In order to petition for and sponsor an immigrant family member to become a U.S. permanent resident (receive a green card), the U.S. citizen or permanent resident petitioner must show readiness and ability to support that person financially for a period of years. The idea is to demonstrate to the U.S. government that the immigrant is not inadmissible as someone likely to become a public charge—that is, someone who will need to receive need-based government assistance (often called "welfare"). For this purpose, U.S. Citizenship and Immigration Services (USCIS) has prepared a form for petitioners to fill out, called Form I-864 or Affidavit of Support. This article will explain how to prepare this form.
The Form I-864 affidavit represents the U.S. petitioner/sponsor's promise to either support the immigrant financially or pay back (reimburse) any government agencies in the U.S. from which the immigrant eventually does claim financial assistance. It also shows the U.S. sponsor's capacity to provide the promised support, by proving income and assets (if need be) that are at least 125% of the amount at which someone would be considered to be living in "poverty," according to the U.S. government's Poverty Guidelines.
In fact, USCIS offers two versions of this form: the standard I-864, and a shorter I-864EZ for use by petitioners who sponsor only one person on the Form I-130 petition and use only a salary or pension as income (no assets and so forth), with that income shown on one or more Forms W-2 provided by an employer(s) or former employer(s).
And a few petitioners need not fill out this form at all; see Who Is Exempt From Filling Out Form I-864 Affidavit of Support.
A Form I-864 can also be used by someone who is not the actual petitioner, to add income to the mix. If the petitioner's income is insufficient and there are no household members who can contribute, a separate sponsor (called a "joint sponsor") from outside the household can fill in an additional affidavit of support on the immigrant's behalf, also using the instructions below.
The Form I-864 can be filled out on a computer on USCIS's website, or printed out and filled out in hard copy form. If you use a hard-copy version, it's best to type your answers in or write with black ink.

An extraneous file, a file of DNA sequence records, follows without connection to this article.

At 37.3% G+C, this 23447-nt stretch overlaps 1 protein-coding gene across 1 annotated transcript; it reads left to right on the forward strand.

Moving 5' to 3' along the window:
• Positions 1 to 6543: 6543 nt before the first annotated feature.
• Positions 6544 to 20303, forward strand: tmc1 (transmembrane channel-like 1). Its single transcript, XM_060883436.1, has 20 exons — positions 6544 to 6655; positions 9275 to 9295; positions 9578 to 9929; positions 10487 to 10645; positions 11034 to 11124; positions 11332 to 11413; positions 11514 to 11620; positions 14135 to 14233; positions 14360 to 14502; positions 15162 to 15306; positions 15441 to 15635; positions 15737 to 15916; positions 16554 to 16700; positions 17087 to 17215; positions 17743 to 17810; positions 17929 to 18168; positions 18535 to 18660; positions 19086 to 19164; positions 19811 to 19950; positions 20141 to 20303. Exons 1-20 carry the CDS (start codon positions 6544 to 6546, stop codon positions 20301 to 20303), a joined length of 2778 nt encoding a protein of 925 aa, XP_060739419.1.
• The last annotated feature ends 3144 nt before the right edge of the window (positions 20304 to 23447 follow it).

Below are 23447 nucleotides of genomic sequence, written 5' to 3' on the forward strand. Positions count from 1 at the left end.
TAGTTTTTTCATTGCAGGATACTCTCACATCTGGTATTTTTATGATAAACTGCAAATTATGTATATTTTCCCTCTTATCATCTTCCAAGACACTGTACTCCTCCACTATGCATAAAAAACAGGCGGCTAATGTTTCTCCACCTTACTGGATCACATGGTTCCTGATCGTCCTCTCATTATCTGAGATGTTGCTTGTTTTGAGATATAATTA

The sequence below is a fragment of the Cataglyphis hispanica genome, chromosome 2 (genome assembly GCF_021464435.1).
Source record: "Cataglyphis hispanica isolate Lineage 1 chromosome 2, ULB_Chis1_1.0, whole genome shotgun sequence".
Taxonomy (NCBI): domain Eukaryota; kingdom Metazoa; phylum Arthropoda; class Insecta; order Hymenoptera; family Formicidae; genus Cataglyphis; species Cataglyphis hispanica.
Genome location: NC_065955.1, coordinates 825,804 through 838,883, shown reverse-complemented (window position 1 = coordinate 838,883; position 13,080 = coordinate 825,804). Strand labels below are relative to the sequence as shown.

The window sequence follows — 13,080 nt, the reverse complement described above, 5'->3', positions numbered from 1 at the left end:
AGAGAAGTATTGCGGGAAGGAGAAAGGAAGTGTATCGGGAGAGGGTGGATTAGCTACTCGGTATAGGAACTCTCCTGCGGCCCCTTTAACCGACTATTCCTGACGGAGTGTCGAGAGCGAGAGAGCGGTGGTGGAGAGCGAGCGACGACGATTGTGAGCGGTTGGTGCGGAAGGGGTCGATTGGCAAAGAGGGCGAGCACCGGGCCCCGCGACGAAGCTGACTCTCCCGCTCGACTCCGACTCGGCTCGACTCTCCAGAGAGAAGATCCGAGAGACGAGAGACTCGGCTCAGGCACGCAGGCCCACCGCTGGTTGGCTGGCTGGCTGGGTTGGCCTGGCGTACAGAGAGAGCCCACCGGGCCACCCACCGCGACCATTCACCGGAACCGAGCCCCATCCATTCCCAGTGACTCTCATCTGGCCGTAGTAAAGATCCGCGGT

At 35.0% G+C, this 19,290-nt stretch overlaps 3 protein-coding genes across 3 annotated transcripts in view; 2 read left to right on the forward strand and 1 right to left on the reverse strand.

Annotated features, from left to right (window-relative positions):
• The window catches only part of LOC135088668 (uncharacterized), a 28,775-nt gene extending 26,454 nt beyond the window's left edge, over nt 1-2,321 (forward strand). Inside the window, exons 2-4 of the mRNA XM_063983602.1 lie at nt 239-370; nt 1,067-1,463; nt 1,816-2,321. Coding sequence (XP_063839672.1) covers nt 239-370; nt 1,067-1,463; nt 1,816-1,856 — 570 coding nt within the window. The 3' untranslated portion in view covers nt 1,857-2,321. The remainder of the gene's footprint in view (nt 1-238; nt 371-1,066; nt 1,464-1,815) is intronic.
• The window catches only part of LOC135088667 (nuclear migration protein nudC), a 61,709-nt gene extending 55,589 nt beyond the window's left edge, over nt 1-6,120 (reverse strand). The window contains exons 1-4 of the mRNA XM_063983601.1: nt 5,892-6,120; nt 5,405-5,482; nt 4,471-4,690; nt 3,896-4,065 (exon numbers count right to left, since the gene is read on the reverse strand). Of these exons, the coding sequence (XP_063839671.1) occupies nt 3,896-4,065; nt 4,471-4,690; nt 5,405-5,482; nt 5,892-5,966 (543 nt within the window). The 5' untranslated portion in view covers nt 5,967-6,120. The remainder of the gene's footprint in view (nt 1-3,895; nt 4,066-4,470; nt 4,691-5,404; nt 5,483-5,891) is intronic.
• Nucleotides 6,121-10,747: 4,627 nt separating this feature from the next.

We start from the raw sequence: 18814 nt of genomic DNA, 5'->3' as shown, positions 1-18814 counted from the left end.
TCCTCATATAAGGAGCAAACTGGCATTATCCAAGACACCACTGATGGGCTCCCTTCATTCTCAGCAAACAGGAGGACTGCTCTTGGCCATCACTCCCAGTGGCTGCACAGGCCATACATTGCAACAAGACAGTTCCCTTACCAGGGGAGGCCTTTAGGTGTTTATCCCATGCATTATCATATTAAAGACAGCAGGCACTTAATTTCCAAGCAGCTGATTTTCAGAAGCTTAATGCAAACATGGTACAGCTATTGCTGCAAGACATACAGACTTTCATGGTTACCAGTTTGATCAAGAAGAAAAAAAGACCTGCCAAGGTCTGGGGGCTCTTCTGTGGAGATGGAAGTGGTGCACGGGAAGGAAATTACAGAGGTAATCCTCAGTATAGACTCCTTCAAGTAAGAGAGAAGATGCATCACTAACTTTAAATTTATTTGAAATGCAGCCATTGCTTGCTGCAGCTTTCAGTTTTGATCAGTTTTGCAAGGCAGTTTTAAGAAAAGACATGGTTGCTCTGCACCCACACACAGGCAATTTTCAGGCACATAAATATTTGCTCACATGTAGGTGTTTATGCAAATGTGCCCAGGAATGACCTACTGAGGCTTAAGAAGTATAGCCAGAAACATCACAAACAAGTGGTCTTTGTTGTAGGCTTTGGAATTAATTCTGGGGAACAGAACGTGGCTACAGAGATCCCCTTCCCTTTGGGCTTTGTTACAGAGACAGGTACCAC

However, avoid writing outside the spaces provided for your answers. If you need more space than what's provided on the main section of form, go to the end of it, where you'll find Part 11, "Additional Information." If that's still not enough, you can attach a separate sheet of paper to the form. On each such sheet, provide your name and alien registration number (A-number) (if you have one) at the top, and indicate the page number, part number, and item number to which each of your answers refers. You must sign and date each sheet.
Sometimes, a question on Form I-864 will not apply to you (for example, if you have no middle name). Rather than leaving the space blank, type or print "N/A" (for "not applicable"). Or, if the question applies to you but the answer is zero or none (for example, if you have no children), type or print "None." Follow those rules unless the form tells you otherwise.
The instructions we give here are for the long version of Form I-864, dated 12/08/21.
Need to prepare affidavits for several family members at once? A U.S. sponsor who is bringing in more than one person using the same Form I-130 petition, such as a spouse and children, can make copies of Form I-864 (and its supporting documents) after signing it. This will be possible for only a few applicants, however, such as those whose U.S. spouse is a permanent resident. If the spouse is a U.S. citizen, all the children will have needed their own Forms I-130, and will also need separately filled-out Forms I-864.
These sections are self-explanatory, with the following notes for the sponsor filling it out:
Questions 1−6.: The sponsor needs to check one or more of these boxes. If checking box 1, use the job title that your employer gives you. If you have more than two employers and do different jobs, add your additional jobs on the Part 11 supplementary information page. If you're retired, USCIS is most interested in the employer(s) from which you might be receiving retirement benefits; if you're not, put the last employer you had. Be aware that if you're self-employed and you underreported income to U.S. tax authorities in the past, the earnings shown might not be sufficient to support the intending immigrant. In that case, you will need to file an amended tax return with the IRS and your state and pay a penalty before the newly reported income is accepted as meeting the guidelines for sponsorship.
Question 7: The easiest thing to do, if you file your tax returns as a single person, is to enter the "total income" figure from your most recent federal income tax return (Form 1040 or 1040EZ). If this number exceeds 125% of the U.S. poverty level for your household size, and you provide tax documents to substantiate the number (such as a W-2 or Schedule C), USCIS will not likely question you further.